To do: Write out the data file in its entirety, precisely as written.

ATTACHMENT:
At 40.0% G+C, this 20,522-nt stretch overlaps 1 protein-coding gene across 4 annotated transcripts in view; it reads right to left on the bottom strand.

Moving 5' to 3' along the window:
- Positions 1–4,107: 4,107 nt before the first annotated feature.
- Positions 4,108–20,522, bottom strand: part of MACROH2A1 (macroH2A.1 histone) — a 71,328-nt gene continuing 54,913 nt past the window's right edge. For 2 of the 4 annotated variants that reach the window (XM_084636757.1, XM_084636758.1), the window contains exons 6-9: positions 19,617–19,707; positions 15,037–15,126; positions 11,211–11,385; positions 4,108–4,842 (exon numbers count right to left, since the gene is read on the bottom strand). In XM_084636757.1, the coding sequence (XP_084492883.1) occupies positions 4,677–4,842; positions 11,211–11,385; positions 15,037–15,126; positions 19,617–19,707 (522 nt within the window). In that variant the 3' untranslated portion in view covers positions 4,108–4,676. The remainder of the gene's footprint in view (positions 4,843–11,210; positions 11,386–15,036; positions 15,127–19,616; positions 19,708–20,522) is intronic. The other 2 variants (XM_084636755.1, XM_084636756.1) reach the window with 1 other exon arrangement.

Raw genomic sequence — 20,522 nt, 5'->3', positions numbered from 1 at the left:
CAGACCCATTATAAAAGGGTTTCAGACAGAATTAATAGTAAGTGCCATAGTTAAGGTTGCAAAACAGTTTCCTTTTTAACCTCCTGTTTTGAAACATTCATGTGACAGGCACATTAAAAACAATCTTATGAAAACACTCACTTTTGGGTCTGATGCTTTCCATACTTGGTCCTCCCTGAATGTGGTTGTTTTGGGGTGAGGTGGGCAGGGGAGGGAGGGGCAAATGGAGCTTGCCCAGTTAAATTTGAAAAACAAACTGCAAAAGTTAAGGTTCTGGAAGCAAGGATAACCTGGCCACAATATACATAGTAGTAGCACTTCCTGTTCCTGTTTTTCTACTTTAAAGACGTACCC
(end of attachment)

At 40.0% G+C, this 20,522-nt stretch overlaps 1 protein-coding gene across 4 annotated transcripts in view; it reads right to left on the bottom strand.

Moving 5' to 3' along the window:
- Positions 1–4,107: 4,107 nt before the first annotated feature.
- Positions 4,108–20,522, bottom strand: part of MACROH2A1 (macroH2A.1 histone) — a 71,328-nt gene continuing 54,913 nt past the window's right edge. For 2 of the 4 annotated variants that reach the window (XM_084636757.1, XM_084636758.1), the window contains exons 6-9: positions 19,617–19,707; positions 15,037–15,126; positions 11,211–11,385; positions 4,108–4,842 (exon numbers count right to left, since the gene is read on the bottom strand). In XM_084636757.1, the coding sequence (XP_084492883.1) occupies positions 4,677–4,842; positions 11,211–11,385; positions 15,037–15,126; positions 19,617–19,707 (522 nt within the window). In that variant the 3' untranslated portion in view covers positions 4,108–4,676. The remainder of the gene's footprint in view (positions 4,843–11,210; positions 11,386–15,036; positions 15,127–19,616; positions 19,708–20,522) is intronic. The other 2 variants (XM_084636755.1, XM_084636756.1) reach the window with 1 other exon arrangement.

Raw genomic sequence — 20,522 nt, 5'->3', positions numbered from 1 at the left:
CAGACCCATTATAAAAGGGTTTCAGACAGAATTAATAGTAAGTGCCATAGTTAAGGTTGCAAAACAGTTTCCTTTTTAACCTCCTGTTTTGAAACATTCATGTGACAGGCACATTAAAAACAATCTTATGAAAACACTCACTTTTGGGTCTGATGCTTTCCATACTTGGTCCTCCCTGAATGTGGTTGTTTTGGGGTGAGGTGGGCAGGGGAGGGAGGGGCAAATGGAGCTTGCCCAGTTAAATTTGAAAAACAAACTGCAAAAGTTAAGGTTCTGGAAGCAAGGATAACCTGGCCACAATATACATAGTAGTAGCACTTCCTGTTCCTGTTTTTCTACTTTAAAGACGTACCC